I’m going to show you two sets of execution plans. The first one is where I’ve set optimizer_features_enable to ’10.2.0.4′, the second it where I’ve left it to default.

10.2.0.4 execution plans:
===================
---------------------------------------------------------------------------------------------------
| Id  | Operation                            | Name       | Rows  | Bytes | Cost  | Pstart| Pstop |
---------------------------------------------------------------------------------------------------
|   0 | SELECT STATEMENT                     |            |     1 |    22 |  2350 |       |       |
|   1 |  SORT AGGREGATE                      |            |     1 |    22 |       |       |       |
|   2 |   PARTITION RANGE ALL                |            |  1000 | 22000 |  2350 |     1 |    10 |
|   3 |    PARTITION LIST ALL                |            |  1000 | 22000 |  2350 |     1 |    10 |
|*  4 |     TABLE ACCESS BY LOCAL INDEX ROWID| T1         |  1000 | 22000 |  2350 |     1 |   100 |
|*  5 |      INDEX RANGE SCAN                | T1_ONE_COL |   100K|       |   330 |     1 |   100 |
---------------------------------------------------------------------------------------------------

Predicate Information (identified by operation id):
---------------------------------------------------
   4 - filter("V10"='0000000005')
   5 - access("V100"='0000000005')

------------------------------------------------------------------------------
| Id  | Operation            | Name  | Rows  | Bytes | Cost  | Pstart| Pstop |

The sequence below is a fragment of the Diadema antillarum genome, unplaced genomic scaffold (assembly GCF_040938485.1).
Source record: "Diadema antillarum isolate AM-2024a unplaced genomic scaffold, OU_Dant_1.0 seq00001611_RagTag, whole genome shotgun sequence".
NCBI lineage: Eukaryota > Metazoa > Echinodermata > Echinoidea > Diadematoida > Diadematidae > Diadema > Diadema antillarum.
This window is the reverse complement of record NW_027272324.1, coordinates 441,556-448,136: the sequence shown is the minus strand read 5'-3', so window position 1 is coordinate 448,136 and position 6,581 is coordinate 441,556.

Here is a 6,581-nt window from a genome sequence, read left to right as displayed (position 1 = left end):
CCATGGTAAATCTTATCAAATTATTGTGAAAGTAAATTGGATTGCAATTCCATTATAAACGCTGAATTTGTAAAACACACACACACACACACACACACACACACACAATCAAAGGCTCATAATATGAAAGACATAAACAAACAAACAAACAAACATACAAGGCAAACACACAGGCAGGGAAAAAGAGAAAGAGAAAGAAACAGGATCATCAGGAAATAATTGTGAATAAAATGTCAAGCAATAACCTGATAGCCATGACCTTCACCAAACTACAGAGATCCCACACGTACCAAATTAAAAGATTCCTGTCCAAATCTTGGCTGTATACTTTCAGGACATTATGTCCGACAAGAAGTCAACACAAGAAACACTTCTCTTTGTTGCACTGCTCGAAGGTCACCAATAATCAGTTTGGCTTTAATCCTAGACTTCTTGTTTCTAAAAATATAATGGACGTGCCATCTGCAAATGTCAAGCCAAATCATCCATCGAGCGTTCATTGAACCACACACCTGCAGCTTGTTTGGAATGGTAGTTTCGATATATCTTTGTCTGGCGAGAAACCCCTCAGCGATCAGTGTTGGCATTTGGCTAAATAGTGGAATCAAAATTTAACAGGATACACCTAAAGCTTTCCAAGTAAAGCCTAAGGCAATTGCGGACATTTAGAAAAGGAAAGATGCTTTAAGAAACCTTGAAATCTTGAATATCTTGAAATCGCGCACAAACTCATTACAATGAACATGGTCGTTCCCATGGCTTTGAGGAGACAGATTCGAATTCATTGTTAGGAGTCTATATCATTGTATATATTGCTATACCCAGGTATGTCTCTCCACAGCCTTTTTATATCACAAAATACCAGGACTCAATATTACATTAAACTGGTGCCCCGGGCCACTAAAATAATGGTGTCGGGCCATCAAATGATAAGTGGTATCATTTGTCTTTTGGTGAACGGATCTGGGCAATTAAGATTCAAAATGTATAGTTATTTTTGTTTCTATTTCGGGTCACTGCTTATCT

------------------------------------------------------------------------------
|   0 | SELECT STATEMENT     |       |     1 |    22 |   100 |       |       |
|   1 |  SORT AGGREGATE      |       |     1 |    22 |       |       |       |
|   2 |   PARTITION RANGE ALL|       |  1000 | 22000 |   100 |     1 |    10 |
|   3 |    PARTITION LIST ALL|       |  1000 | 22000 |   100 |     1 |    10 |
|*  4 |     INDEX RANGE SCAN | T1_PK |  1000 | 22000 |   100 |     1 |   100 |
------------------------------------------------------------------------------

Predicate Information (identified by operation id):
---------------------------------------------------
   4 - access("V10"='0000000005' AND "V100"='0000000005')
       filter("V100"='0000000005')

11.2.0.2 execution plans:
===================
Execution Plan
----------------------------------------------------------
Plan hash value: 3019183742

---------------------------------------------------------------------------------------------------
| Id  | Operation                            | Name       | Rows  | Bytes | Cost  | Pstart| Pstop |
---------------------------------------------------------------------------------------------------
|   0 | SELECT STATEMENT                     |            |     1 |    22 |  2530 |       |       |
|   1 |  SORT AGGREGATE                      |            |     1 |    22 |       |       |       |
|   2 |   PARTITION RANGE ALL                |            |  1000 | 22000 |  2530 |     1 |    10 |
|   3 |    PARTITION LIST ALL                |            |  1000 | 22000 |  2530 |     1 |    10 |
|*  4 |     TABLE ACCESS BY LOCAL INDEX ROWID| T1         |  1000 | 22000 |  2530 |     1 |   100 |
|*  5 |      INDEX RANGE SCAN                | T1_ONE_COL |   100K|       |   510 |     1 |   100 |
---------------------------------------------------------------------------------------------------

Predicate Information (identified by operation id):
---------------------------------------------------
   4 - filter("V10"='0000000005')
   5 - access("V100"='0000000005')

------------------------------------------------------------------------------
| Id  | Operation            | Name  | Rows  | Bytes | Cost  | Pstart| Pstop |
------------------------------------------------------------------------------
|   0 | SELECT STATEMENT     |       |     1 |    22 |   370 |       |       |
|   1 |  SORT AGGREGATE      |       |     1 |    22 |       |       |       |
|   2 |   PARTITION RANGE ALL|       |  1000 | 22000 |   370 |     1 |    10 |